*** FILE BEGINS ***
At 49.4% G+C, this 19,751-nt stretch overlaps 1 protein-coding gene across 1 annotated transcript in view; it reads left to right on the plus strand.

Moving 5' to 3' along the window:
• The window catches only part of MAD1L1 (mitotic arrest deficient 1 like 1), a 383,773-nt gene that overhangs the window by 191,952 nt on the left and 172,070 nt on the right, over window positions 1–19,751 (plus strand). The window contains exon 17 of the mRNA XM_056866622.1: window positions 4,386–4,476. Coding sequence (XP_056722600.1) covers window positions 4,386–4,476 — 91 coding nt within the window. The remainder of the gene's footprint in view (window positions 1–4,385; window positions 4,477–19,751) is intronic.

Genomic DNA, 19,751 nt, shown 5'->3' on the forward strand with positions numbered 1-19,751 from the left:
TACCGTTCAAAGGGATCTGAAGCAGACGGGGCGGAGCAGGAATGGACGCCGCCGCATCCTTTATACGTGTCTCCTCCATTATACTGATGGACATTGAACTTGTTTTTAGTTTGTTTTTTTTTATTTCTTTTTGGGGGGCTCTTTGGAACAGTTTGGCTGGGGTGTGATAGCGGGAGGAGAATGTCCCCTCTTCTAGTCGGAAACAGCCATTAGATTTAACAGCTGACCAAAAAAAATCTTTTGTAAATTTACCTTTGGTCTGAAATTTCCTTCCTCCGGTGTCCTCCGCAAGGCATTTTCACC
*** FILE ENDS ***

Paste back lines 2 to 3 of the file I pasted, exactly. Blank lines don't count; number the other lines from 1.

Moving 5' to 3' along the window:
• The window catches only part of MAD1L1 (mitotic arrest deficient 1 like 1), a 383,773-nt gene that overhangs the window by 191,952 nt on the left and 172,070 nt on the right, over window positions 1–19,751 (plus strand). The window contains exon 17 of the mRNA XM_056866622.1: window positions 4,386–4,476. Coding sequence (XP_056722600.1) covers window positions 4,386–4,476 — 91 coding nt within the window. The remainder of the gene's footprint in view (window positions 1–4,385; window positions 4,477–19,751) is intronic.